In June 2019, BNY Mellon signaled an intent to become a digital-assets custodian when it took the step to partner with a firm that plans to establish a bitcoin futures exchange. Despite earlier comments cautioning direct investment in cryptocurrencies, BNY Mellon noted that blockchain technology could be used to eliminate transaction and foreign exchange costs, accelerate growth in peer-to-peer transactions, and change the way investors view opportunities worldwide. It also joined a group of banks to form a company called Fnality in a bid to fulfill the vision of a utility settlement coin.
The examples set forth above are some of the many ways in which banks and financial institutions are experimenting with blockchain technology. This technology, despite its disruptive ambitions, has a bright future in the financial services industry as it can help banks not only reduce the cost of processing payments, but also create new products and services that can generate important revenue streams. Importantly, some FinTech companies are developing blockchain-based solutions that allow them to compete for revenue streams traditionally dominated by banks. Banks and financial institutions that choose not to play in the blockchain space my find themselves playing catch up, or worse, left behind.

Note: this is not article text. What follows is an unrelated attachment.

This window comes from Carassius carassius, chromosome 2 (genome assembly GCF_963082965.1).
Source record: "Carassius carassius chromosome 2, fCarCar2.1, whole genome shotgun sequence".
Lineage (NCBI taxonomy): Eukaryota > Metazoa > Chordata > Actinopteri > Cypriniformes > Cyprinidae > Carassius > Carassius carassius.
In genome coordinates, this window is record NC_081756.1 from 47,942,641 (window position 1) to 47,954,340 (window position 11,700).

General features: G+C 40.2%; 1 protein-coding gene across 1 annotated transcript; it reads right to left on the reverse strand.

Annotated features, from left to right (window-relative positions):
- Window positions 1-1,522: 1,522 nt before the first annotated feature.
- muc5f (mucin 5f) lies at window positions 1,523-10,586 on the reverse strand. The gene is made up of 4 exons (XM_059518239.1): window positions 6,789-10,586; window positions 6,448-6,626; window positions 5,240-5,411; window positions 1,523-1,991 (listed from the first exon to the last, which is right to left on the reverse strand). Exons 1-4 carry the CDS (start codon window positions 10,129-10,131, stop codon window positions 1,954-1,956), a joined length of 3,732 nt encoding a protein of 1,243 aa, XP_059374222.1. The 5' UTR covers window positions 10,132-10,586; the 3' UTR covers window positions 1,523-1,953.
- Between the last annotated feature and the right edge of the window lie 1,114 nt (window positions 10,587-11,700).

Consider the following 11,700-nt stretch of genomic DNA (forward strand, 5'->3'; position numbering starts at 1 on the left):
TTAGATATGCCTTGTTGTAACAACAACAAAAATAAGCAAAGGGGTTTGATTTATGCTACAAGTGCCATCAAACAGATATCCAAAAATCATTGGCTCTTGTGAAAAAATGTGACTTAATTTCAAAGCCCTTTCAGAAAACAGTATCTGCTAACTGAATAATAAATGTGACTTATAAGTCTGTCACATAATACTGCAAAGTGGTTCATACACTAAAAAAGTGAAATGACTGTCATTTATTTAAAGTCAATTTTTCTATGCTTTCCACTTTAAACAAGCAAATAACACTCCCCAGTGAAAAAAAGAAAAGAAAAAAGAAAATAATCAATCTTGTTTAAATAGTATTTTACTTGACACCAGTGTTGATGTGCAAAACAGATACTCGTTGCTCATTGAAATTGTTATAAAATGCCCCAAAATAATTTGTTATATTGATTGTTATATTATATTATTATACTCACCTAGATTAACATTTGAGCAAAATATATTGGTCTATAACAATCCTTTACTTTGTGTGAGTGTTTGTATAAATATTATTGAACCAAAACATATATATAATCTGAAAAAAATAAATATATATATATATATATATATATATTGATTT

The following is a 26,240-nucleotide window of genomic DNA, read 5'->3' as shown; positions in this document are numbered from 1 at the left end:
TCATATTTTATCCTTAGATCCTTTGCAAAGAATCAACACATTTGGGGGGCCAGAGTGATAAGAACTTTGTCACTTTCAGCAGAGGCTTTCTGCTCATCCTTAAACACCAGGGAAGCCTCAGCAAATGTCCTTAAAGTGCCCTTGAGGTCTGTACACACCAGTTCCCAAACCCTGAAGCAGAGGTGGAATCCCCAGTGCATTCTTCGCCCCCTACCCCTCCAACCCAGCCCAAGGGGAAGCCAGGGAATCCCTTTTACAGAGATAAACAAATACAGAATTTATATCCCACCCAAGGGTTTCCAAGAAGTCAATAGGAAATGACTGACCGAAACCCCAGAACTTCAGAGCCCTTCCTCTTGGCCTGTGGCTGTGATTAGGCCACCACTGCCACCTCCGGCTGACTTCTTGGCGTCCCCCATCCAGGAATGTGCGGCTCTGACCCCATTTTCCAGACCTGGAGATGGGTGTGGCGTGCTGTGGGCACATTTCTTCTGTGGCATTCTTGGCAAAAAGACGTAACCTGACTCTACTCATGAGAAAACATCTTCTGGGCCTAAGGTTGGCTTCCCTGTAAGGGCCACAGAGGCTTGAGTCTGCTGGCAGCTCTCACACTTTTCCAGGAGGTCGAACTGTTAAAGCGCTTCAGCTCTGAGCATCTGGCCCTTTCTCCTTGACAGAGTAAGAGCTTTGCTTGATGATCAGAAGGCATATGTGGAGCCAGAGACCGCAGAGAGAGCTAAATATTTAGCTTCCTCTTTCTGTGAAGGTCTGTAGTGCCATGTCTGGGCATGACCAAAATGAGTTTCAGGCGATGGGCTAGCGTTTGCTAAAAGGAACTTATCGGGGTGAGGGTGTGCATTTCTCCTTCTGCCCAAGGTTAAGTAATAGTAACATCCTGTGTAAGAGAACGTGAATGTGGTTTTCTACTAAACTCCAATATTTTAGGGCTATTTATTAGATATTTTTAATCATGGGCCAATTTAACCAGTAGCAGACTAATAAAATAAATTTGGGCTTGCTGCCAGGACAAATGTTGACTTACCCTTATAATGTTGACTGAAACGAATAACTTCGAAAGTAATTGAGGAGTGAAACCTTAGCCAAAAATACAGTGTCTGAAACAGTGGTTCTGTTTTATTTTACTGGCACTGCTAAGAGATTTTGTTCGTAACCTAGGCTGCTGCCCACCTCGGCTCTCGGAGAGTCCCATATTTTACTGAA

*Summer Associate Blake Bars contributed to this article.
*Not a licensed attorney